Did you know?
- The scientific name for Coyote is Canis latrans, which means barking dog.
- Coyotes are usually not dangerous unless they are used to being fed by humans or eating dog or cat food left outside.
- Coyotes can run more 40 miles per hour for short distances.
- Coyotes walk with only their toes touching the ground.
Looks and sounds
Coyotes look like gray or reddish-gray, medium-sized dogs. They have a pointed nose and bushy tail. They have a keen sense of smell and their hearing is very sharp. Coyotes make many different sounds to express themselves. Besides the long howl, they also have sounds which include barks, "bark-howls" and "yip-howls."
Home sweet home
Coyotes aren't fussy about what they eat or where they live. They are willing to change their habits and diet depending on what is available. This allows them to survive in many different environments. Coyotes can be found across most of North America in a variety of habitats ranging from the hot desert, mountain forests to farm areas and even the suburbs of very large cities. Coyotes dig dens to use for resting and raising their young.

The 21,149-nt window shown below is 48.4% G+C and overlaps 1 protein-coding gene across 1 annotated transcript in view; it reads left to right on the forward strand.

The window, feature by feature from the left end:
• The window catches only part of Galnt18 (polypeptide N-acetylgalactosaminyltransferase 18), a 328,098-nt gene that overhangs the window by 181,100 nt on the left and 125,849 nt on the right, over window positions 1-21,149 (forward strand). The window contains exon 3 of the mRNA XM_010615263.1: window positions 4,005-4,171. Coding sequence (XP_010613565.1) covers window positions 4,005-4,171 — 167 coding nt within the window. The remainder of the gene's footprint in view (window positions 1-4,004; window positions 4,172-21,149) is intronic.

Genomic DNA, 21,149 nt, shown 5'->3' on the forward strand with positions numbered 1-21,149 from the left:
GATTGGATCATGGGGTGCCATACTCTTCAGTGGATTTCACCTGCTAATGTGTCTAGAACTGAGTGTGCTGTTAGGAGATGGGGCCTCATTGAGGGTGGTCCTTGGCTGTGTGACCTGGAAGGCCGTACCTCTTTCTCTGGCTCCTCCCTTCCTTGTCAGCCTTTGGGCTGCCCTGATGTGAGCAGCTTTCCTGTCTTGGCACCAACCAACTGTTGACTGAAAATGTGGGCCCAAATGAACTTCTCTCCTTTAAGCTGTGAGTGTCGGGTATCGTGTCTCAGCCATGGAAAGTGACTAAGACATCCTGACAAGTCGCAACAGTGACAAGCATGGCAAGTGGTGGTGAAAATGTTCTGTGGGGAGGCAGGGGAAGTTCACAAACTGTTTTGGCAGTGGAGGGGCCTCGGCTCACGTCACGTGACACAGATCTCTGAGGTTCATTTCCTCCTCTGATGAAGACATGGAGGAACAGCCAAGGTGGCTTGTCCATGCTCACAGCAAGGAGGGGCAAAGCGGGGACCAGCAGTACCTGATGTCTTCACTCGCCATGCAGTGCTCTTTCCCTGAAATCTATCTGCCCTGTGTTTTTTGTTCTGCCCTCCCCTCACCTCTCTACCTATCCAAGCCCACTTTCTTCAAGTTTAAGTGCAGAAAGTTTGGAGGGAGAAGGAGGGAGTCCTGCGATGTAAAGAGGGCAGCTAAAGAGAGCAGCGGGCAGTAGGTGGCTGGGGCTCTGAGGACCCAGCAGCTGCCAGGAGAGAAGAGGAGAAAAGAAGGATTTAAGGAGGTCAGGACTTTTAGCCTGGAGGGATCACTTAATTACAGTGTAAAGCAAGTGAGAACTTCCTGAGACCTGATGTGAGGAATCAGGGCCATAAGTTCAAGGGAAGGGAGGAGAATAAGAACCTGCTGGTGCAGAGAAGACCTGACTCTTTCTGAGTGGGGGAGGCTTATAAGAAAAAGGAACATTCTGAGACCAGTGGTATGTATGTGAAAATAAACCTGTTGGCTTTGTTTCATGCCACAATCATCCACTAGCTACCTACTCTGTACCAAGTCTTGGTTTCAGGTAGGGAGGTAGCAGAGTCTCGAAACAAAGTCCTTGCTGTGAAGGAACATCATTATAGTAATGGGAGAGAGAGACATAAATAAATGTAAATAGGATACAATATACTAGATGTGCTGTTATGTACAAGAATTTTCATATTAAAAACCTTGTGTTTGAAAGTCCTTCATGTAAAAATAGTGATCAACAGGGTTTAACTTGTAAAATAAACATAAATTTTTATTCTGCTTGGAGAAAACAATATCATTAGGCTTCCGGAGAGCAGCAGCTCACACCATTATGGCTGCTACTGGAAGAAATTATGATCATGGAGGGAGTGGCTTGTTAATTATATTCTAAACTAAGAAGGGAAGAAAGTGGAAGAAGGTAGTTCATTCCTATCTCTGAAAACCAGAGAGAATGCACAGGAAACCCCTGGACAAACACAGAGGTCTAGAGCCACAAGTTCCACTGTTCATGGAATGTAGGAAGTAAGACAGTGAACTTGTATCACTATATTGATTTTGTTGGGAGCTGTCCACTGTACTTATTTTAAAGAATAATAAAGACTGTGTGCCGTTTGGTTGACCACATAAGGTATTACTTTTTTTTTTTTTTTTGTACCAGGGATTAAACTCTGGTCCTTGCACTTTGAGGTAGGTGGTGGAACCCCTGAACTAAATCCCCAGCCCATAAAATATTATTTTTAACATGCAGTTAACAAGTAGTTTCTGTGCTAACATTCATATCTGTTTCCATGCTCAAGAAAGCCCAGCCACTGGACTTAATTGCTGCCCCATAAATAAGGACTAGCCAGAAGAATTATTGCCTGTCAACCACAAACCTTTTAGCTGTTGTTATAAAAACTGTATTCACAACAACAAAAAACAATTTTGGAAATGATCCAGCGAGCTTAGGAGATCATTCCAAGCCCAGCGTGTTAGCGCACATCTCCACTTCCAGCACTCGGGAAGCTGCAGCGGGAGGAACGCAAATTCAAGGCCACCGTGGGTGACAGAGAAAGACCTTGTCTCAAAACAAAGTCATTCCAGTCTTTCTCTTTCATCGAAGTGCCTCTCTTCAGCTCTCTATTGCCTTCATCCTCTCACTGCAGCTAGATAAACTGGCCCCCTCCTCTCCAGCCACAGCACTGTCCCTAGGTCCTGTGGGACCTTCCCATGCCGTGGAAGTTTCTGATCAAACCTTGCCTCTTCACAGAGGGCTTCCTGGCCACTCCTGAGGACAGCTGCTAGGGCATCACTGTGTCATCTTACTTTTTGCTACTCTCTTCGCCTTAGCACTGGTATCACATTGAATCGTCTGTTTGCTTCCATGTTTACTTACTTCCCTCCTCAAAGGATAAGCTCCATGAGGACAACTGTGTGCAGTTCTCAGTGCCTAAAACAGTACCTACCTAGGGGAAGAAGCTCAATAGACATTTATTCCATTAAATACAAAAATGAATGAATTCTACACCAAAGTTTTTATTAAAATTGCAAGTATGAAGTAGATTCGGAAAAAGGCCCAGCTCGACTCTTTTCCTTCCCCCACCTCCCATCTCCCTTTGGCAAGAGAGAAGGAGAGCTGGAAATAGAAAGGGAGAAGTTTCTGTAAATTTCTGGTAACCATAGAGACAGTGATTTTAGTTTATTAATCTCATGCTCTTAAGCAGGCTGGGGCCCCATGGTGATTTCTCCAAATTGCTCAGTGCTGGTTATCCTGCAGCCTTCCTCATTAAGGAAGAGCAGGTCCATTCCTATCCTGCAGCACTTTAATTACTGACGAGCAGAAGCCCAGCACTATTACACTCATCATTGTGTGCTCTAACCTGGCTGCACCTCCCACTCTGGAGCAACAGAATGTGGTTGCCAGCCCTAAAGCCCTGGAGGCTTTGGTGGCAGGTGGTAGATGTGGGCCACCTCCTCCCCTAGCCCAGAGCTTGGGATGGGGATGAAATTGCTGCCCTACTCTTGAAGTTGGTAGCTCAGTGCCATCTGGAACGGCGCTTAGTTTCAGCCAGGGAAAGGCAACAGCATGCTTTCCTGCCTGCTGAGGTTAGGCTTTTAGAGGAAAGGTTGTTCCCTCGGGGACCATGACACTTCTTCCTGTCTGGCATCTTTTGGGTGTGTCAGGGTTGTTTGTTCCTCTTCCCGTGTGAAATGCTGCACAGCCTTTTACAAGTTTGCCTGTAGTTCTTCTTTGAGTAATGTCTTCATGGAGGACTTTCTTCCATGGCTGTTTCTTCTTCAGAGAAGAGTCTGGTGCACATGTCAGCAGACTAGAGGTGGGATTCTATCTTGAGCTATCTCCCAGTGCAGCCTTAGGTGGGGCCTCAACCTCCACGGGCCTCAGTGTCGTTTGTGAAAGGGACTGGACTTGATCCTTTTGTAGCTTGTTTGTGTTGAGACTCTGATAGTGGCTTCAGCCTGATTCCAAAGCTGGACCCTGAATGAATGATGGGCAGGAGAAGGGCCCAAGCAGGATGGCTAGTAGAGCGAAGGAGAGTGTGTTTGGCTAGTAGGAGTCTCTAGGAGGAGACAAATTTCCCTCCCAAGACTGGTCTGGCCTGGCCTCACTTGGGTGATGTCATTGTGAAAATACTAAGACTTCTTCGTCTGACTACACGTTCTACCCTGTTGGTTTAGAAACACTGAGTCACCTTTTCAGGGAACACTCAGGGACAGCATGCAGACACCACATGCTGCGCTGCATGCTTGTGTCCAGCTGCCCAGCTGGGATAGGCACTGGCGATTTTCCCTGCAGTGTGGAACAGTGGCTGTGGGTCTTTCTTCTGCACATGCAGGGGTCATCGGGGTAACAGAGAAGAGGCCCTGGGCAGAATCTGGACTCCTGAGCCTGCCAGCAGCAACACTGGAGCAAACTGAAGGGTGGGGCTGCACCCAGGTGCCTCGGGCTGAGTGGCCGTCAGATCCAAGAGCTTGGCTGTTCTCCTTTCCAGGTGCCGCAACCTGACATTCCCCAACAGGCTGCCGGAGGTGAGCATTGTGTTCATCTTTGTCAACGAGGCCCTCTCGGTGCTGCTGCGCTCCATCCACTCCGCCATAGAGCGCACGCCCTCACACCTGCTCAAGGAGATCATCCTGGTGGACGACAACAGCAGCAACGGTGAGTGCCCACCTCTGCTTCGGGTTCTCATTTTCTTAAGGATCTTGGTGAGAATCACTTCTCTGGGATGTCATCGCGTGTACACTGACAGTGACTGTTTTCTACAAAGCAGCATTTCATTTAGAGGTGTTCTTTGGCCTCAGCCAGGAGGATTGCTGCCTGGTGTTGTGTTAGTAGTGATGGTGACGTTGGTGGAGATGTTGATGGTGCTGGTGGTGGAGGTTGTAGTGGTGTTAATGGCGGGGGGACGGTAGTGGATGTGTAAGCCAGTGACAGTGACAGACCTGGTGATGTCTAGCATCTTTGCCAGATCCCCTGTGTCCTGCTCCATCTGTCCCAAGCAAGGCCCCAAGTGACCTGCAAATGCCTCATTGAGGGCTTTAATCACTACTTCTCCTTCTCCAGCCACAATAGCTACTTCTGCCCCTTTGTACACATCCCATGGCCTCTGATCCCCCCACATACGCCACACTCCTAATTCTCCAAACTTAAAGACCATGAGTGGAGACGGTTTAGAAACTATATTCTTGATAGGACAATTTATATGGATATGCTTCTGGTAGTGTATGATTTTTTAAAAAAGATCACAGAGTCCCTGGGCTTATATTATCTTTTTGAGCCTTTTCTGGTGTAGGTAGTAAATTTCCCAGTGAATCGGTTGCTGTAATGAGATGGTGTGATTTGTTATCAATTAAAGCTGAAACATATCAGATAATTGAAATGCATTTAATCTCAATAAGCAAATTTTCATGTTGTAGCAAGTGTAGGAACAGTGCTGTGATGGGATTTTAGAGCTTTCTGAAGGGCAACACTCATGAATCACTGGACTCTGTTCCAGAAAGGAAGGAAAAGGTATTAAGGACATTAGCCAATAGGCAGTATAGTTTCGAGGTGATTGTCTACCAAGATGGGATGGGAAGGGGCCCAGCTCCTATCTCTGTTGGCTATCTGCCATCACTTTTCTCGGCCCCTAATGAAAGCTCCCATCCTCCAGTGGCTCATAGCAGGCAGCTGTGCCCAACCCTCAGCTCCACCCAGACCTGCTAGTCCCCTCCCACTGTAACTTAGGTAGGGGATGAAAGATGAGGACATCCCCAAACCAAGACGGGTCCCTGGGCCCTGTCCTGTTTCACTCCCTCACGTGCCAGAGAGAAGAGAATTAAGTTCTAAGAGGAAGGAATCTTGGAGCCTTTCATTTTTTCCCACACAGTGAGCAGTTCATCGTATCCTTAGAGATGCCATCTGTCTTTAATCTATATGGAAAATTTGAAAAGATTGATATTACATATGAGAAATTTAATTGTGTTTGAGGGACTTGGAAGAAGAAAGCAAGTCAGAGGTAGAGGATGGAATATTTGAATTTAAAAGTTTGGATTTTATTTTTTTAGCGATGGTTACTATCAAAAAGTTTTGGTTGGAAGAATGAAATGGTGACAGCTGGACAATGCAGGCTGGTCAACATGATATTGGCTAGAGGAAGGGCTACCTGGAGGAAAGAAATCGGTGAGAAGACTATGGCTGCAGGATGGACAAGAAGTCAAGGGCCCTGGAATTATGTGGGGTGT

A pair of Coyotes may live together for many years and share the responsibility of raising young ones. In some cases, a mother Coyote will raise her young alone. The pups emerge from their den in about two to three weeks. They will usually spend six to eight months with their family before finding their own territory. A few may stay nearby their den, while others may move up to 50 miles away.
Coyotes are omnivorous. This means they will eat both plants and animals. They are very good at catching mice, rats, rabbits and squirrels. Their keen sense of smell helps them locate prey. Coyotes will also eat fruit, vegetables, bugs, frogs, birdseed and even garbage. This is why it is very important not to leave any human or pet food outside in your yard.
Coyotes at PAWS
Coyote pups usually arrive at PAWS after their mother has been hit by a car. If the mother survives, but is injured, wildlife experts at PAWS care for both the adult and young Coyotes until they are strong and healthy enough to be released back into the wild.
If your family is having a conflict with Coyotes, or you find a Coyote you think is injured or orphaned, you can get free help by calling the PAWS Wildlife Center at 425.412.4040. Be sure to also check out these solutions to common problems with wildlife.
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